- 10 rehabilitated and critically endangered Kemp’s ridley sea turtles successfully returned at Canaveral National Seashore
- SeaWorld rescues an average of 140 sea turtles each year; 16 already rescued this year
- All of SeaWorld’s rescued sea turtles are threatened, endangered or critically endangered, making rescue and rehabilitation vital to species preservation
- SeaWorld Conservation Fund has provided more than $100,000 in grants and scientific support to 10 different turtle conservation projects across Africa and the Americas
SeaWorld returned 10 critically endangered Kemp’s ridley sea turtles to the ocean at the Canaveral National Seashore after successful rehabilitation at its Orlando rescue facility. These 10 join the more than 2,500 sick, stranded, and injured sea turtles rescued and rehabilitated by SeaWorld coast-to-coast since 1980. With the latest cold temperatures adding to the number of animals in need, SeaWorld Rescue operations in Orlando, San Antonio and San Diego are all experiencing increased volumes of calls for help.
“Sea turtles are vital to a healthy ocean ecosystem and are an important part of our commitment to protect marine animals and their habitats,” said Dr. Chris Dold, President of the SeaWorld Conservation Fund and Chief Zoological Officer of SeaWorld. “We are committed to seeing every species of sea turtle return to a state of abundance. That is what drives our dedicated rescue and rehabilitation teams and what inspires our Conservation Fund grants to help others who share our passion and mission to save the sea turtle.”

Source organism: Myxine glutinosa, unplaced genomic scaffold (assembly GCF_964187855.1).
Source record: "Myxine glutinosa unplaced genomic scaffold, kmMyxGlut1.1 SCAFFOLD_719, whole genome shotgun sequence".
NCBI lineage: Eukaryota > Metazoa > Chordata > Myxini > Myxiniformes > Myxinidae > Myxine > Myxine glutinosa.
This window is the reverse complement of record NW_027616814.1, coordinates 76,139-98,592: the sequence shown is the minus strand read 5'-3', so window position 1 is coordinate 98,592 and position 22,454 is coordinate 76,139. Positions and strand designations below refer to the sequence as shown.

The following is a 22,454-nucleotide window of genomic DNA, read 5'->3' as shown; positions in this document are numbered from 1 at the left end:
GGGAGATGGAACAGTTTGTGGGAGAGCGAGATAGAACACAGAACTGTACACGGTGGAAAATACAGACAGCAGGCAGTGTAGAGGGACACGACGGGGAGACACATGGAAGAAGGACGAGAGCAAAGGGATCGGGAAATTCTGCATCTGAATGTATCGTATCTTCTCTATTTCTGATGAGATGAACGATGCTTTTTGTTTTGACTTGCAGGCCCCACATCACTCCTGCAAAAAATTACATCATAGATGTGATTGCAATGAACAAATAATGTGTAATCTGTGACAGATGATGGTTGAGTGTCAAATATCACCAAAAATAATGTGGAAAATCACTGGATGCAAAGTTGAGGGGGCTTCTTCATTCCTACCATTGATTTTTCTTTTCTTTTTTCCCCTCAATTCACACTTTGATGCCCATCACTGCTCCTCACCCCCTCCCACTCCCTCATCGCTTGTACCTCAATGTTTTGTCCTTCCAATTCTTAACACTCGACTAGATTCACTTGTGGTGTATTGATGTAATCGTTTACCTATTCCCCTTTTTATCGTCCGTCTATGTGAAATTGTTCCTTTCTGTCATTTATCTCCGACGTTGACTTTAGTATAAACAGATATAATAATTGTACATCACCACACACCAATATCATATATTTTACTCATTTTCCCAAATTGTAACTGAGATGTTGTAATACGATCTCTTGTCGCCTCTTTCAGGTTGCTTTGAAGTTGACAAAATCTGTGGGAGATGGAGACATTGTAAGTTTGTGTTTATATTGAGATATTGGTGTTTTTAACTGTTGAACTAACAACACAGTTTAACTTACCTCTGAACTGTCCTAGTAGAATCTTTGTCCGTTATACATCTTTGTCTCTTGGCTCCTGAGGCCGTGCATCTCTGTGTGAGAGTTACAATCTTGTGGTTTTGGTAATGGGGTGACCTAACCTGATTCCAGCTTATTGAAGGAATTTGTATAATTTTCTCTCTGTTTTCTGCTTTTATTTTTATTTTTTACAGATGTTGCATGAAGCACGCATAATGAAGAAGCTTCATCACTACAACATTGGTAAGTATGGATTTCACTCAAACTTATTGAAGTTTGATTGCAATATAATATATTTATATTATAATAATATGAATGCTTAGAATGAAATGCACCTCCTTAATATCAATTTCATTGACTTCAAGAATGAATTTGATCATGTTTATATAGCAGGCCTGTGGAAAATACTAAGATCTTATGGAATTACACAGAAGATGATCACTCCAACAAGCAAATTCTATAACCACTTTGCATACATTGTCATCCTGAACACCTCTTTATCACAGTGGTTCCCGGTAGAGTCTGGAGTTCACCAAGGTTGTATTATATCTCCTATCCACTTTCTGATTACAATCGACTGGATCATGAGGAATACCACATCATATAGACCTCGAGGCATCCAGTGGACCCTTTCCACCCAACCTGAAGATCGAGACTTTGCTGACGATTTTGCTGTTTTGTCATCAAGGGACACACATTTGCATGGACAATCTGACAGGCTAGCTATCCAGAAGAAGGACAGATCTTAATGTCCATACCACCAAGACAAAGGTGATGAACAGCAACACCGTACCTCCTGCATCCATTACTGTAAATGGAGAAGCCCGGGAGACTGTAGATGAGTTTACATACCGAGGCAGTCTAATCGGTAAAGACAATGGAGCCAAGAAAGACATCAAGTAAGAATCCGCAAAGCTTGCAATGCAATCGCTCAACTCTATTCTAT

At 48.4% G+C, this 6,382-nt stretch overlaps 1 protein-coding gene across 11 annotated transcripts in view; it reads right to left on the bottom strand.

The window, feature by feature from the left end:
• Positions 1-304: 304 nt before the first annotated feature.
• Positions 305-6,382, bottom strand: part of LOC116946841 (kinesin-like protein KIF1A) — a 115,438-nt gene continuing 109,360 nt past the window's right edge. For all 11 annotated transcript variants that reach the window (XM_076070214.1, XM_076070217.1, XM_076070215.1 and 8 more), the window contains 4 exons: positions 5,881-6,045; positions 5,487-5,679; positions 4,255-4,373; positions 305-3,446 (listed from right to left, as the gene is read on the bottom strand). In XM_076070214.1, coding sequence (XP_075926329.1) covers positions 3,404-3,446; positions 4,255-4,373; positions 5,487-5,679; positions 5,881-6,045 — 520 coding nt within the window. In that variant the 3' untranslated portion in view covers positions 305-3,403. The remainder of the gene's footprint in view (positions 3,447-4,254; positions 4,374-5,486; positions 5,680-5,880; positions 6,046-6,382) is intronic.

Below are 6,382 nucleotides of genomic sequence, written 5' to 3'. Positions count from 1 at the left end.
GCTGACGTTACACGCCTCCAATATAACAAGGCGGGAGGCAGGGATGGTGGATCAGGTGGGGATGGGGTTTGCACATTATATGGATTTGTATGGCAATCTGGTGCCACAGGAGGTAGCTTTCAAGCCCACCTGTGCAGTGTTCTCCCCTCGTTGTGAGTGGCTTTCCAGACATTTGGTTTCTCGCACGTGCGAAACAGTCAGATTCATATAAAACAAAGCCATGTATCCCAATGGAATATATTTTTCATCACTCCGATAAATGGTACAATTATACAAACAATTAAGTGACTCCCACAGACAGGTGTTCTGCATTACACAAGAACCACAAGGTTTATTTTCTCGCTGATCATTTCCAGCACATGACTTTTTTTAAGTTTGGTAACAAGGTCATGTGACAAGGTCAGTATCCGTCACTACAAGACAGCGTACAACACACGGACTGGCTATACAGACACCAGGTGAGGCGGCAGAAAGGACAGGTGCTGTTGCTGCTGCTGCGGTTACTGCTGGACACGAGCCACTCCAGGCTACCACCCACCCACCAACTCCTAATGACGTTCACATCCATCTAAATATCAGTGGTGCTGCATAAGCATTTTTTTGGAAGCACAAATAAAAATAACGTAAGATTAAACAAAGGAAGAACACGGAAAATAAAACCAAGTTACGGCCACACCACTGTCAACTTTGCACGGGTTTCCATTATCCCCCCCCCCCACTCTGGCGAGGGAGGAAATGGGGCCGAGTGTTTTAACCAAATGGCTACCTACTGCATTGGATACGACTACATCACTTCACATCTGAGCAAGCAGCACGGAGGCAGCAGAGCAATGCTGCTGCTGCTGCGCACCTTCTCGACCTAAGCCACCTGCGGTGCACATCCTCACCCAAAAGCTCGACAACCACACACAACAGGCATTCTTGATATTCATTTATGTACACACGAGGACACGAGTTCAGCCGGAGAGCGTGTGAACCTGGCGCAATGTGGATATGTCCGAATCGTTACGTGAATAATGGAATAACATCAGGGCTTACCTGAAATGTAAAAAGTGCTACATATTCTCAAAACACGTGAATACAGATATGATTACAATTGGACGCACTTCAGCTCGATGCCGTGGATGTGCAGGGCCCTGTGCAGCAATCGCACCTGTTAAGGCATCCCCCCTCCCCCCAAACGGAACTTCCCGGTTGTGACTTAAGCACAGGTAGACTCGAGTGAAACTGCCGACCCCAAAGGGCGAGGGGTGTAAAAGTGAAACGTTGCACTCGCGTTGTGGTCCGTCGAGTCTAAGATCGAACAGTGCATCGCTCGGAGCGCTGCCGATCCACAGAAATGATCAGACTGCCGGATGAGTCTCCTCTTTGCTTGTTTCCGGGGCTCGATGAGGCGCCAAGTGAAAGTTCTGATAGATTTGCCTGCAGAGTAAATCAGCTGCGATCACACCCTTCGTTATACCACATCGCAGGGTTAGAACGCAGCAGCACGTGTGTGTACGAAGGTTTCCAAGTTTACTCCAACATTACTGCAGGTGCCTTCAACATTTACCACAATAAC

All the sea turtles released are juveniles with measurements ranging from 22 to 30 centimeters. They were first rescued by the New England Aquarium and National Marine Life Center in November 2021 after being stranded and cold stunned on Cape Cod. After receiving initial care at these facilities, the sea turtles were flown to SeaWorld Orlando on December 2, 2021 for treatment and rehabilitation that included nebulization with medicine to prevent and treat common cold stunned effects such as pneumonia, hydration via subcutaneous fluids, and hearty nutritious diets necessary to help them gain the nutrients and strength required to heal.